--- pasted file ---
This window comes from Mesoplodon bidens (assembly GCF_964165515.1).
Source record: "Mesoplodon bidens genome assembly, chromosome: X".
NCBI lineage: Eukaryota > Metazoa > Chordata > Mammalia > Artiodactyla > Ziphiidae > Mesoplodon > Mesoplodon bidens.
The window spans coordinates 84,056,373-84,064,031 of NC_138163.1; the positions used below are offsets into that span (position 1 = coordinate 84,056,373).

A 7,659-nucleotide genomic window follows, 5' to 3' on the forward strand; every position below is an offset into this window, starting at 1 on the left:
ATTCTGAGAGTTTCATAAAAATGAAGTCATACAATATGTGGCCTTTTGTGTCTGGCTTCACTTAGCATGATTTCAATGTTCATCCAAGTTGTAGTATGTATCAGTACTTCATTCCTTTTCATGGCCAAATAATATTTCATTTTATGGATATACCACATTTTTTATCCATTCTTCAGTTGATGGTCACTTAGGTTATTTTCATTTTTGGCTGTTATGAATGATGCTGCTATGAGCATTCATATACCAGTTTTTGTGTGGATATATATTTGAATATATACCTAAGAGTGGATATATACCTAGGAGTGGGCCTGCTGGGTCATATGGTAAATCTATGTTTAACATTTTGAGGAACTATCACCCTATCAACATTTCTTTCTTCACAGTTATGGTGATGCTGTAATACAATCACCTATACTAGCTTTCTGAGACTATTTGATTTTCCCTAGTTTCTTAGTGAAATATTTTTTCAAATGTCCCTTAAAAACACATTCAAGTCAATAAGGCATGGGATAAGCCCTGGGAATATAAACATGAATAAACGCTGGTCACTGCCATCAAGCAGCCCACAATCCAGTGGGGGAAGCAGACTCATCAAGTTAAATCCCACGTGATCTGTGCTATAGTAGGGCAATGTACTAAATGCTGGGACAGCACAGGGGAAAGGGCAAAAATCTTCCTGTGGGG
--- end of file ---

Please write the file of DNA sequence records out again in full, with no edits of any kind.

This window comes from Mesoplodon bidens (assembly GCF_964165515.1).
Source record: "Mesoplodon bidens genome assembly, chromosome: X".
NCBI lineage: Eukaryota > Metazoa > Chordata > Mammalia > Artiodactyla > Ziphiidae > Mesoplodon > Mesoplodon bidens.
The window spans coordinates 84,056,373-84,064,031 of NC_138163.1; the positions used below are offsets into that span (position 1 = coordinate 84,056,373).

A 7,659-nucleotide genomic window follows, 5' to 3' on the forward strand; every position below is an offset into this window, starting at 1 on the left:
ATTCTGAGAGTTTCATAAAAATGAAGTCATACAATATGTGGCCTTTTGTGTCTGGCTTCACTTAGCATGATTTCAATGTTCATCCAAGTTGTAGTATGTATCAGTACTTCATTCCTTTTCATGGCCAAATAATATTTCATTTTATGGATATACCACATTTTTTATCCATTCTTCAGTTGATGGTCACTTAGGTTATTTTCATTTTTGGCTGTTATGAATGATGCTGCTATGAGCATTCATATACCAGTTTTTGTGTGGATATATATTTGAATATATACCTAAGAGTGGATATATACCTAGGAGTGGGCCTGCTGGGTCATATGGTAAATCTATGTTTAACATTTTGAGGAACTATCACCCTATCAACATTTCTTTCTTCACAGTTATGGTGATGCTGTAATACAATCACCTATACTAGCTTTCTGAGACTATTTGATTTTCCCTAGTTTCTTAGTGAAATATTTTTTCAAATGTCCCTTAAAAACACATTCAAGTCAATAAGGCATGGGATAAGCCCTGGGAATATAAACATGAATAAACGCTGGTCACTGCCATCAAGCAGCCCACAATCCAGTGGGGGAAGCAGACTCATCAAGTTAAATCCCACGTGATCTGTGCTATAGTAGGGCAATGTACTAAATGCTGGGACAGCACAGGGGAAAGGGCAAAAATCTTCCTGTGGGG